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LIFE OF SHAKESPEARE.

THERE is hardly any English author of whose life we know so little as the greatest of them all, WILLIAM SHAKESPEARE. One of his editors has truly said that when we have told that Shakespeare was born at Stratford-on-Avon, that he married and had children there, that he went to London when he was twenty-three or twenty-four years of age, that he became an actor and wrote plays, that he returned to Stratford when he was approaching the age of fifty, resided there two or three years, made his will, died, and was buried, we have told all that can be said with certainty.

John Shakespeare, the poet's father, was, as some say, a butcher, or, as is more probably the case, a glover and woolstapler. At all events, he was a man of good position in his native town, of which he had once been high bailiff. He held some landed property which had been granted to his greatgrandfather for services rendered to Henry VII. He married Mary Arden, a member of one of the oldest families of Warwickshire, by whom he had eight children. William, the third child and eldest son, was born, there is reason to believe, on April 23, 1564, the day of St. George, the Patron Saint of England.

There was a good free grammar school in his native town, which he most probably attended. There the instruction was not altogether confined to elementary subjects, but extended to the study of the ancient classics; and although one of his mo intimate friends has said that Shakespeare “knew little La and less Greek, the phrase seems to infer that he knew si thing of both. It is known that he was a very good F scholar, and was not ignorant of Italian. When he w young, his father's fortunes declined, and he was forced

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Life of Shakespeare.

William from school to assist him in his business. At the early age of eighteen he married Anne Hathaway, the daughter of an old friend of his father, who lived in the picturesque hamlet of Shottery, about a mile from Stratford. She was older by six years than her husband; but there is no good reason for believing that the marriage was other than a happy one. He had three children, Susannah, Judith, and Hanmetthe two last being twins. Hanmet died early. In less than four years after his marriage, when he was twenty-two years of age—a young husband and a young father—he resolved to go to London to push his fortune. There he began to alter the rude historical dramas then on the stage. Afterward he produced those grand original plays known like “household words' to the whole civilised world. He soon came under the notice of Queen Elizabeth, and contracted many valuable friendships among courtiers and literary men, by all of whom he seems to have been admired and loved. He appears at this time to have worked so industriously as to produce a play, on an average, every six months; and this continued for twenty years. He and his friend Burbage, the player, were almost entire owners of the Blackfriars Theatre, and held shares in the Globe also. After twelve or fourteen years of persevering industry in London, Shakespeare found himself the possessor of handsome means, which continued steadily to increase till, there is every reason to believe, he had an income of not less than 1,5001. a year in modern money. Now he began to turn his face back to his native town. He bought the best house in Stratford, called the New Place, and shortly afterwards seven acres of land adjoining. He settled there, and with the exception of a few visits to London, and the reception of some of his closest friends, such as Ben Jonson, at Stratford, he seems to have lived the life of a country gentleman. Shakes} had no old age.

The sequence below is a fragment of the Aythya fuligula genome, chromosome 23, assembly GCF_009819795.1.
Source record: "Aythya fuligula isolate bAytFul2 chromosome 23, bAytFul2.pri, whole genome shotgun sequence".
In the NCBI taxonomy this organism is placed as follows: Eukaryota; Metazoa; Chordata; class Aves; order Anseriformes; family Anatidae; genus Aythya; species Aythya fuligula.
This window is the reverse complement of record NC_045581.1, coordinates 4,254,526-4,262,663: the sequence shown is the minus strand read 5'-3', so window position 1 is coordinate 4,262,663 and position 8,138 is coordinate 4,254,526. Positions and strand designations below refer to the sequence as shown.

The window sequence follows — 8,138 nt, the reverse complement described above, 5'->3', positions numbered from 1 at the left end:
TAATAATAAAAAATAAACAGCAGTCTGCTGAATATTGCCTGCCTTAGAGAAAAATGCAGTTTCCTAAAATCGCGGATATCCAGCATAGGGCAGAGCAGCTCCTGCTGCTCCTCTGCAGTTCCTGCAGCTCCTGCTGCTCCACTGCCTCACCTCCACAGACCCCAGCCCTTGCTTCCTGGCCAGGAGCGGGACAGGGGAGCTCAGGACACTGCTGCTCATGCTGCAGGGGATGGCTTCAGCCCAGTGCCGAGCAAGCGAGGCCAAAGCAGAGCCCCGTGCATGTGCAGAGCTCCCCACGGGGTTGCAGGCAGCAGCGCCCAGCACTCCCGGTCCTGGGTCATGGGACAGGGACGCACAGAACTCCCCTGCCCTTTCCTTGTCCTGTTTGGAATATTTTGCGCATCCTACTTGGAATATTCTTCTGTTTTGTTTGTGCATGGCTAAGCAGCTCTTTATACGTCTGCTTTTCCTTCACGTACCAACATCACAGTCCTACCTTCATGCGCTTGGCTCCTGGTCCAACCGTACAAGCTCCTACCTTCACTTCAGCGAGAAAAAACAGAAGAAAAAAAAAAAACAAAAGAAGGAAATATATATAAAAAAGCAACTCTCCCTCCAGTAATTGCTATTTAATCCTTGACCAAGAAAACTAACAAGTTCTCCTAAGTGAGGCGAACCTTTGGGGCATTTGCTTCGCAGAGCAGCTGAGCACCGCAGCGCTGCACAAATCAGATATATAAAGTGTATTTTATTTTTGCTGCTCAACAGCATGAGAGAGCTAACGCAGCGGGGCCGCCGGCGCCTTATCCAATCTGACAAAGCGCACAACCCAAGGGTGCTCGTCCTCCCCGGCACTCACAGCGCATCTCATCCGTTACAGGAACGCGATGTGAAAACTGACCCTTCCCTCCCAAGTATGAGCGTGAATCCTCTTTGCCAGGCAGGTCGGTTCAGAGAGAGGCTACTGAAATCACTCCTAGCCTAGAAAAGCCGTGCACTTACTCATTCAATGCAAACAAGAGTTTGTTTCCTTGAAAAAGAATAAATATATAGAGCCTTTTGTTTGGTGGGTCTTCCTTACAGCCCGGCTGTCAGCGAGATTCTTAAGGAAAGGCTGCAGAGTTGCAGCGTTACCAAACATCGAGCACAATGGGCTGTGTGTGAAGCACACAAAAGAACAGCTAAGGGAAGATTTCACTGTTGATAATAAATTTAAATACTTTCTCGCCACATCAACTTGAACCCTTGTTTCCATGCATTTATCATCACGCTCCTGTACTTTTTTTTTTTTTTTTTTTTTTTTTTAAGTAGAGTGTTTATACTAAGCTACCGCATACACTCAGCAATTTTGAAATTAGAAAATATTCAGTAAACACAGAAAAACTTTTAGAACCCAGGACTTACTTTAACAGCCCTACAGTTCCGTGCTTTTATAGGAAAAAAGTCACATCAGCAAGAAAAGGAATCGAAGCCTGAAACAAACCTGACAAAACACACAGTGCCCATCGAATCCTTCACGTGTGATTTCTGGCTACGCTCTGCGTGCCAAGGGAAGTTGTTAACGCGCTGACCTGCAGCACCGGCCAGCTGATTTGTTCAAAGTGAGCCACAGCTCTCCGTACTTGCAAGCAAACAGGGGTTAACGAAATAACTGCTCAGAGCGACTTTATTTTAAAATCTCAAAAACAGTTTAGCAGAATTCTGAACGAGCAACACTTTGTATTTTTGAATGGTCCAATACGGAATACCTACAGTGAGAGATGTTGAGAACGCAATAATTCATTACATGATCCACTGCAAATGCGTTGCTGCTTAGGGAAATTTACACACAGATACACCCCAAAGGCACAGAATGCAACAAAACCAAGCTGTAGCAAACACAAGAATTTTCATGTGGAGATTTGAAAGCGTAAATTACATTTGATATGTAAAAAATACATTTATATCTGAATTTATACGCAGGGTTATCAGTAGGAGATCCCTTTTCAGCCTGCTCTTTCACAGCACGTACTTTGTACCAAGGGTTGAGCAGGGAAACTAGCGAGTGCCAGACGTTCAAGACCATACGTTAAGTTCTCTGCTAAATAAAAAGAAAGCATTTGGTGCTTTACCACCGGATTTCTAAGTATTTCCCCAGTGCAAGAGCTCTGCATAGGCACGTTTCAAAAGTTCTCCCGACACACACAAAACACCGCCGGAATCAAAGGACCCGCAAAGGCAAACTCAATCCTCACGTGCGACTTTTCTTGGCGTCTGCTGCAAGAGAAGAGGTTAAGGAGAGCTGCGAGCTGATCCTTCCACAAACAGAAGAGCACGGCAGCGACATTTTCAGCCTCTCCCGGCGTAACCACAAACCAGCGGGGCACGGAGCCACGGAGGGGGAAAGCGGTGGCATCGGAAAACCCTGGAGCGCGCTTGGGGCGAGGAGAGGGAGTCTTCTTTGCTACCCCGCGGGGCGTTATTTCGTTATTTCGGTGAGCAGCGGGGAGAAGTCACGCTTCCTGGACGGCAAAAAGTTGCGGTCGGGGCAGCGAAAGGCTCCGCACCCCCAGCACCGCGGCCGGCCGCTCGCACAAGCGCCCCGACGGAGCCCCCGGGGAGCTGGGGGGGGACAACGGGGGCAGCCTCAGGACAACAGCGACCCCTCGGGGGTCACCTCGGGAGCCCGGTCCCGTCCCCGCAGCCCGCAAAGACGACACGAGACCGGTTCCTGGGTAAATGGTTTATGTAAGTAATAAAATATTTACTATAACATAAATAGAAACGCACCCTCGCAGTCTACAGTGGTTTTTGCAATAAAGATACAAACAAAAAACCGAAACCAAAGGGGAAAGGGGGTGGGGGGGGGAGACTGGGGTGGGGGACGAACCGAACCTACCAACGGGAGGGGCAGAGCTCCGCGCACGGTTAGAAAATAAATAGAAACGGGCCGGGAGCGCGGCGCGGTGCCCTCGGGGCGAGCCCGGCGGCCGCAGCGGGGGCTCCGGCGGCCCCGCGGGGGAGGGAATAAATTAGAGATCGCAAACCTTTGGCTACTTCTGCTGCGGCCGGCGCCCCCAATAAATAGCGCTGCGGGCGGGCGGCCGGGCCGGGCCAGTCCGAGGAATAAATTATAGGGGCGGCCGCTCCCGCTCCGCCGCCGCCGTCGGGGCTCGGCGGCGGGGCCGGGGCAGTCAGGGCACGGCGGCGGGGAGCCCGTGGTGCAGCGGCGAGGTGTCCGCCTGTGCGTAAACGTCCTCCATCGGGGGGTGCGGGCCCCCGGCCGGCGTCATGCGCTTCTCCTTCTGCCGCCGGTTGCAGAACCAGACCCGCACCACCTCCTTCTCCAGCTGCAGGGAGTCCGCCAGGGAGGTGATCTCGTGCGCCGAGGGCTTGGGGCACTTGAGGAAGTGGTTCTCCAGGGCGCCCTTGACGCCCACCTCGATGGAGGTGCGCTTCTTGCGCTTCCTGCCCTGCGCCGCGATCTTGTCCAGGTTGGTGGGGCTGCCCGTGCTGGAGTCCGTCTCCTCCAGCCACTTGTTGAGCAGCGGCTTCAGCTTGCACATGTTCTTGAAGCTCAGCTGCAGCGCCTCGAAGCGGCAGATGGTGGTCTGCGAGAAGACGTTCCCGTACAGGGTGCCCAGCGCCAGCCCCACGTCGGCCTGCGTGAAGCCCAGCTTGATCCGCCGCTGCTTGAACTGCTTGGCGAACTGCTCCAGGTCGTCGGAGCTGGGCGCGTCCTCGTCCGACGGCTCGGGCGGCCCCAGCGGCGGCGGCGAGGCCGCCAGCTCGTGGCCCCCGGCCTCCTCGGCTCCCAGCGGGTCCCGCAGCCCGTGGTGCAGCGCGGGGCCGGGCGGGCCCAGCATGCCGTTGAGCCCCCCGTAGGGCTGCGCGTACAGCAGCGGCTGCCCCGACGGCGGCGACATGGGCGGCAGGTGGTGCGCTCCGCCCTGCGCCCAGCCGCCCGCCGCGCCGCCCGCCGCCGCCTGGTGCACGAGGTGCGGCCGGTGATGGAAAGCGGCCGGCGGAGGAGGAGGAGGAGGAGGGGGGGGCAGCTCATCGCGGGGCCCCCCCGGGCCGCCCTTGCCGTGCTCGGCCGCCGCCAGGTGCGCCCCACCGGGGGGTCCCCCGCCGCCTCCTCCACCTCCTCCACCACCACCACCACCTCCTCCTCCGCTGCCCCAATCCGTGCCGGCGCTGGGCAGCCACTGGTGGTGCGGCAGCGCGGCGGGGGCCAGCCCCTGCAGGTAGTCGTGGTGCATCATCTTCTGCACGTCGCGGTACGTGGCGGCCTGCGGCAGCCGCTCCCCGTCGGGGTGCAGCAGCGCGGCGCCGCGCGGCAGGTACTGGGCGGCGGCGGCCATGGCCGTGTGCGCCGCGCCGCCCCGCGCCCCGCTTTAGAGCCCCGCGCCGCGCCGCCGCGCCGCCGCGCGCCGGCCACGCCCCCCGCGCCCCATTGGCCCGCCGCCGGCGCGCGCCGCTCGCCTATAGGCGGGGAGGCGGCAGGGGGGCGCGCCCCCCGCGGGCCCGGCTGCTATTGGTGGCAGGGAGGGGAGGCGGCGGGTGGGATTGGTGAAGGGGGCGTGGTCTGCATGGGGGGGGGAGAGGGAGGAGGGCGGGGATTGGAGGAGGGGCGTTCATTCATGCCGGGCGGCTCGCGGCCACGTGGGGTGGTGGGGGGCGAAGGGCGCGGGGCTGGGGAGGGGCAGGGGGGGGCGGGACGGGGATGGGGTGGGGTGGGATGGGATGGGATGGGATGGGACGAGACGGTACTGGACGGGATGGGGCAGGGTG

He had barely reached his fifty-third when he died. Within a month of his death he had dec. himself, in his will, to be “in perfect health and memory, be praised !' And who had ever done so much good, at the ge of fifty-three years, in elevating and refining the world hich was to live after him ?

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Life of Shakespeare.

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This is not the place to make remarks upon the works of genius of England's greatest poet. He is his own best eulogist. Read him and see how true one of his own wise sayings appears: 'One touch of nature makes the whole world kin. The man is forgotten in his works. He is never himself, but is sunk in his characters. Macbeth, Hamlet, Shylock, Bottom, Falstaff, Coriolanus, and Caliban are all living characters independent of Shakespeare. He turned all he touched to gold. A genial biographer says: 'He takes no trouble to invent a plot. A halfpenny ballad told the “Pityfull Historie of Two Loving Italians,” or “of a Jew who would for his Debt have a Pound of the Flesh of a Christian," or “of the Moorish Captain and the Merchant's Daughter,” and Shakespeare, by a magic alchemy, transmuted them into Romeo and Juliet, Shylock and Othello !' His writings may be divided into five classes, viz. :— Comedics, such as • Midsummer Night's Dream,' “The Merry Wives of Windsor,' “Much Ado about Nothing,' &c. Tragi-Comedies, as Merchant of Venice,' "Measure for Measure,' &c. Romantic Dramas, as "The Tempest,' “ As You Like It,' &c. Tragedies, as · IIamlet,” “Macbeth,' and Julius Cæsar.' Historical Plays, as 'Richard III.,' 'King John,' &c. Besides his plays he wrote two poems, 'Venus and Adonis, and the • Rape of Lucrece,' and a number of beautiful sonnets.

He died on April 23, 1610, and was buried on the 25th, in the chancel of Stratford Church. Had it been known to his contemporaries whom the world was losing,

Dear son of Memory, great heir of Fame, we should have had fuller particulars of his life and death.

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